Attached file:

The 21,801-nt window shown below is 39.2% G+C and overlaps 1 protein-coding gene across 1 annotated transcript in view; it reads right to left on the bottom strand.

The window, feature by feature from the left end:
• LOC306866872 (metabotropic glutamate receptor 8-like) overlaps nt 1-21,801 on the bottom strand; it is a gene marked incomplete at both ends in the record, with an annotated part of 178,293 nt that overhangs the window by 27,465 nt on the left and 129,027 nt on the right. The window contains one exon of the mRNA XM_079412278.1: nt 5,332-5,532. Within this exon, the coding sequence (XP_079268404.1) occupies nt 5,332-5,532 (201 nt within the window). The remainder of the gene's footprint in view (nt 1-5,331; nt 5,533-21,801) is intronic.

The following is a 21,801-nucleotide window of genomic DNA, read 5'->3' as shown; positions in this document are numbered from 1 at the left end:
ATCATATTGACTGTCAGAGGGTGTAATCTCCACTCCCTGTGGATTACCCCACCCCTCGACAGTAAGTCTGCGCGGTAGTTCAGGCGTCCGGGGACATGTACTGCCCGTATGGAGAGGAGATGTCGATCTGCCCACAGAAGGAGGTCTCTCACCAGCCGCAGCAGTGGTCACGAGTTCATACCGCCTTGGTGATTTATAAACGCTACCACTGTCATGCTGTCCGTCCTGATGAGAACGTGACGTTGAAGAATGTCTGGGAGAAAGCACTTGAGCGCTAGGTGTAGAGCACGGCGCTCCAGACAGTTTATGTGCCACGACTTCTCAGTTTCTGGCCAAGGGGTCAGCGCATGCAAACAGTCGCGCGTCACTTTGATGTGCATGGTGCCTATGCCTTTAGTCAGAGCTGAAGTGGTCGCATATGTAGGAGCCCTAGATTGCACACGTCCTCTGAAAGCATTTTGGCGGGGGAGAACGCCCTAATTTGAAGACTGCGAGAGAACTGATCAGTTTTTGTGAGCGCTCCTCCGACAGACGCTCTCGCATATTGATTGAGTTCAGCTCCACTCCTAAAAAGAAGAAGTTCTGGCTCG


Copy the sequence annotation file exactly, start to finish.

The 21,801-nt window shown below is 39.2% G+C and overlaps 1 protein-coding gene across 1 annotated transcript in view; it reads right to left on the bottom strand.

The window, feature by feature from the left end:
• LOC306866872 (metabotropic glutamate receptor 8-like) overlaps nt 1-21,801 on the bottom strand; it is a gene marked incomplete at both ends in the record, with an annotated part of 178,293 nt that overhangs the window by 27,465 nt on the left and 129,027 nt on the right. The window contains one exon of the mRNA XM_079412278.1: nt 5,332-5,532. Within this exon, the coding sequence (XP_079268404.1) occupies nt 5,332-5,532 (201 nt within the window). The remainder of the gene's footprint in view (nt 1-5,331; nt 5,533-21,801) is intronic.

The following is a 21,801-nucleotide window of genomic DNA, read 5'->3' as shown; positions in this document are numbered from 1 at the left end:
ATCATATTGACTGTCAGAGGGTGTAATCTCCACTCCCTGTGGATTACCCCACCCCTCGACAGTAAGTCTGCGCGGTAGTTCAGGCGTCCGGGGACATGTACTGCCCGTATGGAGAGGAGATGTCGATCTGCCCACAGAAGGAGGTCTCTCACCAGCCGCAGCAGTGGTCACGAGTTCATACCGCCTTGGTGATTTATAAACGCTACCACTGTCATGCTGTCCGTCCTGATGAGAACGTGACGTTGAAGAATGTCTGGGAGAAAGCACTTGAGCGCTAGGTGTAGAGCACGGCGCTCCAGACAGTTTATGTGCCACGACTTCTCAGTTTCTGGCCAAGGGGTCAGCGCATGCAAACAGTCGCGCGTCACTTTGATGTGCATGGTGCCTATGCCTTTAGTCAGAGCTGAAGTGGTCGCATATGTAGGAGCCCTAGATTGCACACGTCCTCTGAAAGCATTTTGGCGGGGGAGAACGCCCTAATTTGAAGACTGCGAGAGAACTGATCAGTTTTTGTGAGCGCTCCTCCGACAGACGCTCTCGCATATTGATTGAGTTCAGCTCCACTCCTAAAAAGAAGAAGTTCTGGCTCG